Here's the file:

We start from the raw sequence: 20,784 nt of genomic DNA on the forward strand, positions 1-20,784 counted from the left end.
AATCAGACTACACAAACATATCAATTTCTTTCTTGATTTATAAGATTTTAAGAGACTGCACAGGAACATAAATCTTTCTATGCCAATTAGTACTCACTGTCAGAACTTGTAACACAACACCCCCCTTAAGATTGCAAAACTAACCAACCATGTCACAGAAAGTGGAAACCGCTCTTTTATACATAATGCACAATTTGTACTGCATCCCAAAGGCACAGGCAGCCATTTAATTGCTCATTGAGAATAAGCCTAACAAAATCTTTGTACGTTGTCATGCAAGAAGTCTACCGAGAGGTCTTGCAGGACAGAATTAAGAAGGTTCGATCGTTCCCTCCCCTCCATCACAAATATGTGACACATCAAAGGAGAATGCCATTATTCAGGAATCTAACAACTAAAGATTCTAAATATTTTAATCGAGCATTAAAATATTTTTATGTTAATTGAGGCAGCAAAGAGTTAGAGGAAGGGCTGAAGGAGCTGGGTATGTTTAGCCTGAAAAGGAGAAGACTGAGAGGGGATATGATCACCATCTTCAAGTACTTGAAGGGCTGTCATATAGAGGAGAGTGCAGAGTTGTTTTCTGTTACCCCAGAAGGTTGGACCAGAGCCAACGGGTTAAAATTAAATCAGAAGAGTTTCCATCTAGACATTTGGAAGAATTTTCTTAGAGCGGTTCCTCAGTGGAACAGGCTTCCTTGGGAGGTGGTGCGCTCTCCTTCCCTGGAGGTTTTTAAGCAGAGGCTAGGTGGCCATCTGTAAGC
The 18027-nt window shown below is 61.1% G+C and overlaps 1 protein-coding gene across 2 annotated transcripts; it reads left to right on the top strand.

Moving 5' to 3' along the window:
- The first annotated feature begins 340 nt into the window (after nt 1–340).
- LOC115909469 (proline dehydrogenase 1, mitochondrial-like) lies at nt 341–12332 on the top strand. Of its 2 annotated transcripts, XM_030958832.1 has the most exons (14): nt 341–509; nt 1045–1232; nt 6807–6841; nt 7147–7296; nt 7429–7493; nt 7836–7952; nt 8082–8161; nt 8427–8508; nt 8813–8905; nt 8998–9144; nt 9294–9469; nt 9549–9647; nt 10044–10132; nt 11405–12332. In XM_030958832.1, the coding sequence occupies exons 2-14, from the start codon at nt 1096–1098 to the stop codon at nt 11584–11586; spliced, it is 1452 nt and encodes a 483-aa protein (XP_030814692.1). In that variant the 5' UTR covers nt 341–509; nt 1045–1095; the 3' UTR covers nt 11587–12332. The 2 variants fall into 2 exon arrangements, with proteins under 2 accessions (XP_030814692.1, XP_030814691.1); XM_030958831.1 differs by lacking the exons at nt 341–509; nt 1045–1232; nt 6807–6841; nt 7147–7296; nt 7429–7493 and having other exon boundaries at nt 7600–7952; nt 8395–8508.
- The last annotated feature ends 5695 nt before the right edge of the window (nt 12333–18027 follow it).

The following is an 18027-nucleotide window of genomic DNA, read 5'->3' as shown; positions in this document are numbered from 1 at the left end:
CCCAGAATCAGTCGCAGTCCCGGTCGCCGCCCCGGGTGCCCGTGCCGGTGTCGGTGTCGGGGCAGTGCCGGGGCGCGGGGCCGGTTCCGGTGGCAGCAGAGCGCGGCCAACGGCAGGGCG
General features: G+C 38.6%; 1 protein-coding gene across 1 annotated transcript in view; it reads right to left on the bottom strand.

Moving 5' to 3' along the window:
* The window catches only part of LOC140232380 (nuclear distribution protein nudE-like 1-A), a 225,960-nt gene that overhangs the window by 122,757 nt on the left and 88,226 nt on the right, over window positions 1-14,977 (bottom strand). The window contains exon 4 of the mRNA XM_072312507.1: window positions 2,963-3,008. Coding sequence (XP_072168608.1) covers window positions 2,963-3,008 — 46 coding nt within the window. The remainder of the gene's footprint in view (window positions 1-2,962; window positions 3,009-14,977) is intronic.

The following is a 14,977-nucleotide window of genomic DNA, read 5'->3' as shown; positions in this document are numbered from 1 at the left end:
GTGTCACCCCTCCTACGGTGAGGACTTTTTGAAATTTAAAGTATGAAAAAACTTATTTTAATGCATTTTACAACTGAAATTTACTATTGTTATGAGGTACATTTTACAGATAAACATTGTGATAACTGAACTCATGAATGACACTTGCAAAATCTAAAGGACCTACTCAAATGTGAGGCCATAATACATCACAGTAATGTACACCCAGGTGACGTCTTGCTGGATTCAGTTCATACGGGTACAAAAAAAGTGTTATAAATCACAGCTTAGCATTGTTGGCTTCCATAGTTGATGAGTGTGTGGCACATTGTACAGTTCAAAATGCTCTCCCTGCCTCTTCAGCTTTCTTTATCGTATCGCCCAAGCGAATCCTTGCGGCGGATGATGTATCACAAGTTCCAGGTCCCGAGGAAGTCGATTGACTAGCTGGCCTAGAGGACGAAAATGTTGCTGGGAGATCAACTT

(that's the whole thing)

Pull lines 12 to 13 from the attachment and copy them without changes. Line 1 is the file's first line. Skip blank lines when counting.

* The window catches only part of LOC140232380 (nuclear distribution protein nudE-like 1-A), a 225,960-nt gene that overhangs the window by 122,757 nt on the left and 88,226 nt on the right, over window positions 1-14,977 (bottom strand). The window contains exon 4 of the mRNA XM_072312507.1: window positions 2,963-3,008. Coding sequence (XP_072168608.1) covers window positions 2,963-3,008 — 46 coding nt within the window. The remainder of the gene's footprint in view (window positions 1-2,962; window positions 3,009-14,977) is intronic.

The following is a 14,977-nucleotide window of genomic DNA, read 5'->3' as shown; positions in this document are numbered from 1 at the left end: